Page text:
“The role it can play in Africa and on the global scene is of significance,” Joseph said.

Joseph, who has studied, researched, written and lectured on African politics and governance for the last three decades, stresses the distinction between Islamic beliefs and Islamism.

“Islamic beliefs and practices are usually tolerant; Islamism aggressively seeks to have Islam dominate public and private institutions,” Joseph said.

“Jihadism promotes violence to accomplish these aims while cultist Jihadism abandons all moral and even Koranic constraints,” he added. “Nigeria's constitutional democracy is now wracked by the local embodiment of this phenomenon, Boko Haram.”

More than 5,000 people are estimated to have been killed in Boko Haram-related violence, making it one of the deadliest terrorist groups in the world, according to the CRS.  United Nations and Nigerian officials report that more than 6 million Nigerians have been affected by the conflict between Boko Haram and the Nigerian government, and more than 300,000 have been displaced.

The panel will be moderated by Northwestern’s Rachel Riedl, an assistant professor of Political Science and a faculty associate at the Institute for Policy Research.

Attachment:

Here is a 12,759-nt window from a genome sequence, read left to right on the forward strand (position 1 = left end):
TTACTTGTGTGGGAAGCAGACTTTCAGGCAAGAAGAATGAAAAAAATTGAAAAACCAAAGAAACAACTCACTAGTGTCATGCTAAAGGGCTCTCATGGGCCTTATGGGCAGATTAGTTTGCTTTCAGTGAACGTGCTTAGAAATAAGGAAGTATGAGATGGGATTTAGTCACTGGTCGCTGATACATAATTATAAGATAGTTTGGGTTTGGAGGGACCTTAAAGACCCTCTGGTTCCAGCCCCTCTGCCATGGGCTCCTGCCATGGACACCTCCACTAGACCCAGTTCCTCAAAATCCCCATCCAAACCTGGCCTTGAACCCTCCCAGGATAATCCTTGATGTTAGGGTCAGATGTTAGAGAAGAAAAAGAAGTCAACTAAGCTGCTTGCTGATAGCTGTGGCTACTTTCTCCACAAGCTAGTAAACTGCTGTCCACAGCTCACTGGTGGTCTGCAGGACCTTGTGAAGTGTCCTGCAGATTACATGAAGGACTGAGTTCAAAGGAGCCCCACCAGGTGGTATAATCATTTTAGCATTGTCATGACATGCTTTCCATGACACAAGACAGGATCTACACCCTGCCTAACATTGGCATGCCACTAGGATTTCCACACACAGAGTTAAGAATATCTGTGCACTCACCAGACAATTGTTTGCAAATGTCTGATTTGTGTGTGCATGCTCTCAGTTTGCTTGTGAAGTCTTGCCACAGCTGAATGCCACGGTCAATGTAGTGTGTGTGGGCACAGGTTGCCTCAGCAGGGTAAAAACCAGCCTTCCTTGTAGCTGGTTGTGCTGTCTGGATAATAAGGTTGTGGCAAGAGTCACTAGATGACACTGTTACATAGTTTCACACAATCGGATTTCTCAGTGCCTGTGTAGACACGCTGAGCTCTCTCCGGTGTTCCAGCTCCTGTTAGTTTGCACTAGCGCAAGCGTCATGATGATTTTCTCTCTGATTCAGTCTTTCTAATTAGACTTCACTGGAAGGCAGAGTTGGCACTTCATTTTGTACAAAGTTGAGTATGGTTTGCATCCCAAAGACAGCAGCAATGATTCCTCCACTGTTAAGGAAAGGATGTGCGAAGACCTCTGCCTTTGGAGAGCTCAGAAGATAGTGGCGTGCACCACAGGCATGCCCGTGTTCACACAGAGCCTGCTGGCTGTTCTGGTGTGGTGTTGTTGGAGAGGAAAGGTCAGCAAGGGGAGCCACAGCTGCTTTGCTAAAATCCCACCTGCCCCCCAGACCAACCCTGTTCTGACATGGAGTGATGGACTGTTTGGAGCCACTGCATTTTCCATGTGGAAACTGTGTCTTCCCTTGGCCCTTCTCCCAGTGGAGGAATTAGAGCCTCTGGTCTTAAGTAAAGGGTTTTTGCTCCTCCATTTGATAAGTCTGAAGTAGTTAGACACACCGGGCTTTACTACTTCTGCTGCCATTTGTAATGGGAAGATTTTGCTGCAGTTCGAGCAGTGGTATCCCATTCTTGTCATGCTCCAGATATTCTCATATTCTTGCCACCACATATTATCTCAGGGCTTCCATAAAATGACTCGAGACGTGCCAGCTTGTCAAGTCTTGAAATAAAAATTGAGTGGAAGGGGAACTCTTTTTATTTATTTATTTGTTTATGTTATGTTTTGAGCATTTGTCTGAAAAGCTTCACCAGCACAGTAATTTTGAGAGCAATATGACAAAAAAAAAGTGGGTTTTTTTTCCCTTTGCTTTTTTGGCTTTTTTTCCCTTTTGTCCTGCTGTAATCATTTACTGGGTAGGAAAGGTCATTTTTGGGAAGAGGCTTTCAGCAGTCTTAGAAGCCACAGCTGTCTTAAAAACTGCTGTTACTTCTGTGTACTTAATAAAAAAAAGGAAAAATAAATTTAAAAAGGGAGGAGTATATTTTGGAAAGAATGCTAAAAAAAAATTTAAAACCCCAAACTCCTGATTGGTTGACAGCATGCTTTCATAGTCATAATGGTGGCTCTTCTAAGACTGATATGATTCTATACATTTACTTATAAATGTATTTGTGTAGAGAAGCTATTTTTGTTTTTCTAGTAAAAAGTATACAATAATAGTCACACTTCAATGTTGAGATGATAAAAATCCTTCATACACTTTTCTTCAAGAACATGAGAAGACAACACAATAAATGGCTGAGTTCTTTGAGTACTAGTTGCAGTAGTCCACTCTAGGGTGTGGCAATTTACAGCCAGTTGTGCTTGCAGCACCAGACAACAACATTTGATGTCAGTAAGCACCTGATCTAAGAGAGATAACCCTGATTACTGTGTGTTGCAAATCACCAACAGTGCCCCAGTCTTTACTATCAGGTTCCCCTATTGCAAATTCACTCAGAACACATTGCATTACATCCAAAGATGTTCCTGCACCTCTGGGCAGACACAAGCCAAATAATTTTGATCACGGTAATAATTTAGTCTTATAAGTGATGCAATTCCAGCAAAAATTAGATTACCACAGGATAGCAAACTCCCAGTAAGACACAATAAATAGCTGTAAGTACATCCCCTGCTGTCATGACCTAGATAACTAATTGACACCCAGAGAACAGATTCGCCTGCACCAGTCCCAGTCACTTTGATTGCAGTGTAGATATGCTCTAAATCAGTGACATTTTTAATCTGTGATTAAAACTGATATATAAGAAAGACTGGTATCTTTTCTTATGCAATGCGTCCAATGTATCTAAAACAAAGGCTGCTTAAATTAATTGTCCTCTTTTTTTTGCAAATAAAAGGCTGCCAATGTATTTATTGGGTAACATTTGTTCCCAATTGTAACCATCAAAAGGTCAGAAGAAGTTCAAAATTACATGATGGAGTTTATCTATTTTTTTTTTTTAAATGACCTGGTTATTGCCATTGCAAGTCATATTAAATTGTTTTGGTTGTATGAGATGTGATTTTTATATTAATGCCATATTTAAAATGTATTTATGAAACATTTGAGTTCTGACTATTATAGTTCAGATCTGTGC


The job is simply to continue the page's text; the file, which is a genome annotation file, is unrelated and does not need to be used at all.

Panelists will speak for 20 minutes, followed by a question and answer period. They include:

Ibrahim Hassan: Currently a Fulbright African research scholar at Northwestern University, Hassan is a senior lecturer in religious studies at the University of Jos, Nigeria. He will address local perspectives on the factors that influenced the rise and development of Boko Haram. “Poor leadership and bad governance is an important explanation for the rapid rise and devastating effect of the phenomenon, much more than Islamic appeal, the international terrorist connection and marginalization theories,” Hassan said.

Richard Joseph: The John Evans Professor of International History and Politics at Northwestern University and a non-resident Senior Fellow in Global Economy and Development of The Brookings Institution, Joseph will discuss “Islamism, Jihadism, and Nigerian Democracy." Over the last three decades, Joseph has studied, researched and lectured on politics and governance in Africa with a special focus on democratic transitions, state building and state collapse, and conflict resolution. His forthcoming e-book, “The Nigerian Crucible,” which examines whether and how Nigeria can become a world economic leader with progressive social policies will include excerpts of writings dating back to 1977.

Brandon Kendhammer: An Assistant Professor of Political Science and affiliate of the African Studies program at Ohio University, Kendhammer’s research and teaching interests include African politics, particularly Nigerian politics, politics and culture, political Islam, and democratization. His talk is titled “Boko Haram in 2015: Turning Point or Tipping Point?”

Rotimi Suberu: At Bennington University in Vermont, Suberu teaches politics and international relations. His main research interests are Nigerian government and politics, the management of ethnic and religious conflicts, federalism and democratization. Suberu, who has served as a consultant to the Nigerian government, the World Bank and several other organizations, will speak on Boko Haram, the 2015 elections and the future of Nigerian federalism.